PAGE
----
• Sunflower
  • Chia seeds
  • Almonds
  • Flax seeds
  • Oat bran
  • Ginger
  • Oats

Among all of these ingredients, only maca and cocoa have been scientifically studied for their effects on sexual desire. I’ve written previously about maca and the evidence, at least from scientific trials, is pretty scant. Chocolate, on the other hand, has long been considered an aphrodisiac. Yet, when it was studied in women specifically for its effects on scientific desire and pleasure, the data are not so clear; some women have self reported higher levels of desire after eating chocolate but when the data are scrutinized, these results don’t hold. The rest of the ingredients? Honestly, I am lost.

If cereal is your morning bag, you could eat worse; each serving of SEXCEREAL does dose up a nice bit of fiber and omega-3 fatty acids. It’s low in sodium too. But if you are looking for fire, you may want to look elsewhere. And if you are into eating your sex and having it too? Well, there are certainly much better solutions!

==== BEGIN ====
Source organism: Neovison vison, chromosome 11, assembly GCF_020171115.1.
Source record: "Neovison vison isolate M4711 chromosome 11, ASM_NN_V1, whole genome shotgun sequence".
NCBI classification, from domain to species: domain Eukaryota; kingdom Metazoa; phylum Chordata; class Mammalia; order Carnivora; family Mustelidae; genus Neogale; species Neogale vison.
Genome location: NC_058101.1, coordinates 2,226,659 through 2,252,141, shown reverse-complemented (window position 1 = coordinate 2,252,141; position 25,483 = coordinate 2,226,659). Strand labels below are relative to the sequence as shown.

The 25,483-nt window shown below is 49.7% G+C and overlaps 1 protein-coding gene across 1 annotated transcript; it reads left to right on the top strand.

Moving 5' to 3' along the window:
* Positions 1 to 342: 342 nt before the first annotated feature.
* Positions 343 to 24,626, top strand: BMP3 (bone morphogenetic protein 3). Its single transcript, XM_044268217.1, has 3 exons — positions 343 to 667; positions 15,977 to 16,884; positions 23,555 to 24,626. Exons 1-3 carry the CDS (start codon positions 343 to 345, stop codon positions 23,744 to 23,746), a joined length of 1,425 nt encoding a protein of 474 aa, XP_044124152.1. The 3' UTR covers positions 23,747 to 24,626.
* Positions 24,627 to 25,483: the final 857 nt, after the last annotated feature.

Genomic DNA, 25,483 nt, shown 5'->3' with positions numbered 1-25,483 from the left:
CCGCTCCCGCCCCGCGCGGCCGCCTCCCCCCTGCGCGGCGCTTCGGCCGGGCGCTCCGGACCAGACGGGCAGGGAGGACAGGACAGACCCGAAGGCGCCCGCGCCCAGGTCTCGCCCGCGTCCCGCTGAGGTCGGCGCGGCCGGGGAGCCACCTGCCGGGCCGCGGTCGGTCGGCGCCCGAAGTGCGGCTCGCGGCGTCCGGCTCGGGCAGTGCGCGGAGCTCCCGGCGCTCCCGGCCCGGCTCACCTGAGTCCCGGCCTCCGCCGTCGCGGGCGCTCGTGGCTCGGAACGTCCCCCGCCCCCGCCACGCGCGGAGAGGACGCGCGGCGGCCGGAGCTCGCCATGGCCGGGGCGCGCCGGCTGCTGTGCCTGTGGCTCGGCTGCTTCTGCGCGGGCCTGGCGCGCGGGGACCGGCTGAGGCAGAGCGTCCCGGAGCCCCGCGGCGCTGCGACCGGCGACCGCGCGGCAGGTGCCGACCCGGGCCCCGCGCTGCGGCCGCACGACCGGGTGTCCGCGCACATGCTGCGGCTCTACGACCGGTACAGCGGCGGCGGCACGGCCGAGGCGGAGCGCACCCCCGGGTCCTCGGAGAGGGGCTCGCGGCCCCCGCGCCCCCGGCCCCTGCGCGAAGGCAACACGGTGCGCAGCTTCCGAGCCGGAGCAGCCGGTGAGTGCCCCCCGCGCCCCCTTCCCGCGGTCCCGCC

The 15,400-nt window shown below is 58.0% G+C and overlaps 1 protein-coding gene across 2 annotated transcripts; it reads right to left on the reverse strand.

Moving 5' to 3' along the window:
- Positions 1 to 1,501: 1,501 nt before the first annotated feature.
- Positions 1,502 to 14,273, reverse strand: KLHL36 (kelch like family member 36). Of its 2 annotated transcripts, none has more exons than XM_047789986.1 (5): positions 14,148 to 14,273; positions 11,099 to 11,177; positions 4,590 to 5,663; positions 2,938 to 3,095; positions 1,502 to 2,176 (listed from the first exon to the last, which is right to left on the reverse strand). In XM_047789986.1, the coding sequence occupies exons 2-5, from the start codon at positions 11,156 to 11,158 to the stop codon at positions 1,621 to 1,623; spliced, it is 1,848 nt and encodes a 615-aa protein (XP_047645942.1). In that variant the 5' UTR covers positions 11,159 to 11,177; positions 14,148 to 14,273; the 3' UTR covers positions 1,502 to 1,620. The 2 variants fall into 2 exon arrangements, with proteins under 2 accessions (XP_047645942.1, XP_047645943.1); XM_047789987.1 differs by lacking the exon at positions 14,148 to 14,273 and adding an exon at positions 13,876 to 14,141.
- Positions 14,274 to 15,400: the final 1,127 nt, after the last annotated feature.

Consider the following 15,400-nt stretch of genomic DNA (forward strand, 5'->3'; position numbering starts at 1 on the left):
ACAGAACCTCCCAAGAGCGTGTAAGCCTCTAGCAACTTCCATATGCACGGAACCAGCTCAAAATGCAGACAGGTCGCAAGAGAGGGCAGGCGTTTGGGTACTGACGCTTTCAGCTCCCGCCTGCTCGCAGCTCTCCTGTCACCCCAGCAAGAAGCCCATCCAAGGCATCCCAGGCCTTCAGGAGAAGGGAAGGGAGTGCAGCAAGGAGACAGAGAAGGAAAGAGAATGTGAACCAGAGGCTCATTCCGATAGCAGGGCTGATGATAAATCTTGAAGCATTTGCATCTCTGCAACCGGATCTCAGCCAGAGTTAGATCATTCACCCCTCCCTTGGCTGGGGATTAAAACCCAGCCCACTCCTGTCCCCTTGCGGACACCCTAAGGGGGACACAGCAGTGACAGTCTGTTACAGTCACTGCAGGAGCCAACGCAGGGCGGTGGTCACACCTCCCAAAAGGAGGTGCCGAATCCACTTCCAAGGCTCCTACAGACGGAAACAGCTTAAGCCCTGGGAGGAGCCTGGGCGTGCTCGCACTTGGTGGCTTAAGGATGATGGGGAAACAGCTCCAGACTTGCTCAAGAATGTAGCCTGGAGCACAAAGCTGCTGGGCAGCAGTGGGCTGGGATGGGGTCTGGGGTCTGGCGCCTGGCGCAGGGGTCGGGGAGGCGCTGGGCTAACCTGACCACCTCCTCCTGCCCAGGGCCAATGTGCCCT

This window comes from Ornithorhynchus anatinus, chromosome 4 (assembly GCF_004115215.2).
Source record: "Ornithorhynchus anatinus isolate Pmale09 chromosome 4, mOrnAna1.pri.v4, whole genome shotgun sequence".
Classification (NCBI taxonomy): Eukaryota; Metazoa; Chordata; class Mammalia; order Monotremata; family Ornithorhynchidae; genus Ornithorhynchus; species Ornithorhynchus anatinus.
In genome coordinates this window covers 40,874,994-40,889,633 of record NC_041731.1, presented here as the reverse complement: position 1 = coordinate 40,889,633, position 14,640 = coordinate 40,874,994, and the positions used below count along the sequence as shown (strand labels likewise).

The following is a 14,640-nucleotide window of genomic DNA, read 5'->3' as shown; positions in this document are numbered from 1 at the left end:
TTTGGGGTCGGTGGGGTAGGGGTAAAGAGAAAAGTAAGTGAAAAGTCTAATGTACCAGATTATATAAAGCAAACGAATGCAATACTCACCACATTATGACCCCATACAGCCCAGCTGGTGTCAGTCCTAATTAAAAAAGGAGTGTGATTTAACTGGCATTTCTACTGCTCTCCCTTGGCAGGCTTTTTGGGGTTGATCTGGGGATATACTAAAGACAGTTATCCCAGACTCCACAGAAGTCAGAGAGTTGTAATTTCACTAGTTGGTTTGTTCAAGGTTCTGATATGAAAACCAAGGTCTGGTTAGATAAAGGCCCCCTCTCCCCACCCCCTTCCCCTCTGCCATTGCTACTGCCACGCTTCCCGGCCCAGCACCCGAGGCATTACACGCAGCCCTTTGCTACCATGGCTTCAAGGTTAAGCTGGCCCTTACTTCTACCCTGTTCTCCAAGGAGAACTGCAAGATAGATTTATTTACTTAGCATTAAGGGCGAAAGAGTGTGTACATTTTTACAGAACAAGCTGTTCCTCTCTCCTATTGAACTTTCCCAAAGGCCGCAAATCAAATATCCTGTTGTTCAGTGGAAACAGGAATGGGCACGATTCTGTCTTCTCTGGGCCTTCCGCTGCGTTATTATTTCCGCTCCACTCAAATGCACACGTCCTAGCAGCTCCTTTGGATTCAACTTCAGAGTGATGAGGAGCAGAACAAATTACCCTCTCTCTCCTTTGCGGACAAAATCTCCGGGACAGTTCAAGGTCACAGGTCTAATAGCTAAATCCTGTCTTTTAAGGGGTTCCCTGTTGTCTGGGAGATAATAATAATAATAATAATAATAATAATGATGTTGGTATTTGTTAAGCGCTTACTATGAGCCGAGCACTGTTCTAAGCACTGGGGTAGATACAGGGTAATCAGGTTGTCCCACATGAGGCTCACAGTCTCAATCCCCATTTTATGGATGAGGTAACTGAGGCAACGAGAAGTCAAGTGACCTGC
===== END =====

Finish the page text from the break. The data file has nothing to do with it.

p.s. If you want a chuckle, check out the testimonials.… SEXCEREAL –  “I love a cereal that goes all the way.” Bob from Saskatchewan

Happy Weekend!



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Wednesday Bubble: Give me a “G!!”

Posted by on Apr 25, 2012 in sexual desire, sexual health | 6 comments

I am so happy about this particular unburstable bubble that I’m almost jumping for joy! Give me a G!

Yup, that elusive G spot that so many women have been talking about for centuries evidently truly exists according a new report slated to appear in the Journal of Sexual Medicine.

Say what?!!!

As many of you know, the “G spot” is a description for an area on the upper back vaginal wall that, when engorged, can significantly enhance arousal and orgasm and even allow women to ejaculate.  And yet, not one scientist has been able to anatomically confirm its existence, leading most experts to characterize it as a ‘gynecologic myth.’